What Is Harmonic Frequency? (Definition)

A blocky, rainbow colored equalizer graph
A harmonic frequency is a regular and repeating multiple of an original wave pattern. franckreporter/Getty Images

If you have studied any discipline of acoustics, radio signal technology, or electronics engineering (to name a few), you might remember covering the topic of harmonic frequency. It happens to be an integral part of how music is heard and perceived. Harmonic frequency is one component that helps us accurately determine the unique quality of sound made by different instruments, even when they are playing the exact same note.

Definition: A harmonic frequency is a regular and repeating multiple of an original wave pattern, known as a fundamental frequency. So if the original wave is set at 500 Hz, it would experience a first harmonic frequency at 1000 Hz, or double the fundamental frequency. The second harmonic frequency would be at 1500 Hz (triple the fundamental frequency), the third harmonic frequency would be 2000 Hz (quadruple the fundamental frequency), and so on. All harmonics are periodic at the fundamental frequency and can be broken down into a series of nodes and anti-nodes.

Pronunciation: hahr•mon•ik free•kwuhn•see

Example: The first harmonic of 750 Hz is 1500 Hz, and the second harmonic of 750 Hz is 2250 Hz.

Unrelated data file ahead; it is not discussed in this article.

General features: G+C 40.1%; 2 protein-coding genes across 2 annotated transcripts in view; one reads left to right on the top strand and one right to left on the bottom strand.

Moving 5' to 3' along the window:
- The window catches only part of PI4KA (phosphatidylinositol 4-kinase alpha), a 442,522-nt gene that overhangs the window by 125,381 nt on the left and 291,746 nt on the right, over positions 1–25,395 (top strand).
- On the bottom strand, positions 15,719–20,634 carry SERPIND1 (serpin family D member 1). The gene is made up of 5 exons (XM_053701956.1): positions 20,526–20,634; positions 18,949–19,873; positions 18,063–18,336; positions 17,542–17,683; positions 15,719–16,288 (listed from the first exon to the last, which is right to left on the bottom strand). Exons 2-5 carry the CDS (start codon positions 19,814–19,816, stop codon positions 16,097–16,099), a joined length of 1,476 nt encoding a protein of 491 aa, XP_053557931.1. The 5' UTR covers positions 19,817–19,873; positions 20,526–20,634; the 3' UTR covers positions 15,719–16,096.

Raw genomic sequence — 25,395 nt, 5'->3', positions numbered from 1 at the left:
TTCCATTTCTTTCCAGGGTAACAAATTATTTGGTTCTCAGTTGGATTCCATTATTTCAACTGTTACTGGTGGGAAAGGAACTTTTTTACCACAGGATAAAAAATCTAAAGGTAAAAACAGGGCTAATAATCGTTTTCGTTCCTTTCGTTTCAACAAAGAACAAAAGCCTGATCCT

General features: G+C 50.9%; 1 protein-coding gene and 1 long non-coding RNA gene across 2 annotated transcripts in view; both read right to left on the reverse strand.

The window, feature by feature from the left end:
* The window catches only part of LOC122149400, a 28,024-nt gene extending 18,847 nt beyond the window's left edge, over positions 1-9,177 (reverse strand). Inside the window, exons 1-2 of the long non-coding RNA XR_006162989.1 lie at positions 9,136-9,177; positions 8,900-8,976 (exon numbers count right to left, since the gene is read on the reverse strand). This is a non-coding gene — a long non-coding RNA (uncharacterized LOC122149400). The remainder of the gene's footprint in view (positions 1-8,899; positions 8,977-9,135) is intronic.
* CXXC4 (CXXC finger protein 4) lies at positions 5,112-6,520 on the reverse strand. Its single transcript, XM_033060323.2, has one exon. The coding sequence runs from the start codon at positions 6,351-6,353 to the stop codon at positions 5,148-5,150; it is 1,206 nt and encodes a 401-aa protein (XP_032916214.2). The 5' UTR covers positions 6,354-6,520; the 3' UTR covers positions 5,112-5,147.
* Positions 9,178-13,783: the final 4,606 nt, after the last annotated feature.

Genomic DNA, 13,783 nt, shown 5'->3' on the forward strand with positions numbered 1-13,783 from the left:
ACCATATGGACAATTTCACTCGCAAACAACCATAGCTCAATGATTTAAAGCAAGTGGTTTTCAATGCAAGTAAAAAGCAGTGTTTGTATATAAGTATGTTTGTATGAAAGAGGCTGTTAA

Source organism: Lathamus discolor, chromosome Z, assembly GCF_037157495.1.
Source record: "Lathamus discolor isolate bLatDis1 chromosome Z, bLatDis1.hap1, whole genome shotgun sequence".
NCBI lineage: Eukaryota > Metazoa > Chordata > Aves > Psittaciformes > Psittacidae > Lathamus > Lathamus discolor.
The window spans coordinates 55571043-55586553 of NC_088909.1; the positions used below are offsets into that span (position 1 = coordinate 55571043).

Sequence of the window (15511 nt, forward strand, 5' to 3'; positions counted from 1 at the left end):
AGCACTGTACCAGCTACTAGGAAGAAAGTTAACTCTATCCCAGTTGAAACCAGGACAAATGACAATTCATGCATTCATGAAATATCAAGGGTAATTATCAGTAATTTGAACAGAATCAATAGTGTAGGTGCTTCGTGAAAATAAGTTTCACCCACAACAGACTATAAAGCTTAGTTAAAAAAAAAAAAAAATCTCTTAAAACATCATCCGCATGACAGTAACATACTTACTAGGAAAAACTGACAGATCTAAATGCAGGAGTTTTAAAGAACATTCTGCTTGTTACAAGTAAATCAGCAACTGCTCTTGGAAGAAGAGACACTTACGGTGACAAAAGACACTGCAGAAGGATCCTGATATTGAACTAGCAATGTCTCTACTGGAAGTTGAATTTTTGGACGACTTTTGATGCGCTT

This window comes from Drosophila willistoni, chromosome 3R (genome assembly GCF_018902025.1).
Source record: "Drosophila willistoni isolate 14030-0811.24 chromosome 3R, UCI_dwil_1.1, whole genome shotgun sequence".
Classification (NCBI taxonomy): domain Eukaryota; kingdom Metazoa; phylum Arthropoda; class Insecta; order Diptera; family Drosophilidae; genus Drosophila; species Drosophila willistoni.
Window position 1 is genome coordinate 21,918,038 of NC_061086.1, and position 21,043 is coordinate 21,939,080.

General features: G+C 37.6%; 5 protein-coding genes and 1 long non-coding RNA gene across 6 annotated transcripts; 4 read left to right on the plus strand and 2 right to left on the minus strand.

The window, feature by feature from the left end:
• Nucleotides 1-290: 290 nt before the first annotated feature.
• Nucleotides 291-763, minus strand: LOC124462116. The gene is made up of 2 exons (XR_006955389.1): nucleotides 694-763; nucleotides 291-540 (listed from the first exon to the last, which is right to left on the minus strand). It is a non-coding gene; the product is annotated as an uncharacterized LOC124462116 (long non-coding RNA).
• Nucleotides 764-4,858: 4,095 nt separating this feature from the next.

Discussion: Most all musical instruments produce a characteristic standing wave pattern that contains both fundamental and harmonic frequencies. The exact composition of these frequencies is what allows the human ear to discern the differences between two vocalists singing notes in unison at the same pitch (frequency) and volume (amplitude) level.

This is also how we know that a guitar sounds like a guitar and not an oboe or a trumpet or a piano or a drum. Otherwise, everyone and everything would sound exactly the same. Skilled musicians can instinctively tune instruments by listening to and comparing harmonic frequencies between adjustments.

The term 'overtones' is often used in discussions relating to harmonic frequencies. Although similar – the second harmonic is the first overtone, the third harmonic is the second overtone, and so on – the two terms are in fact separate and unique. Overtones help contribute to the overall quality or timbre of instrumental sound.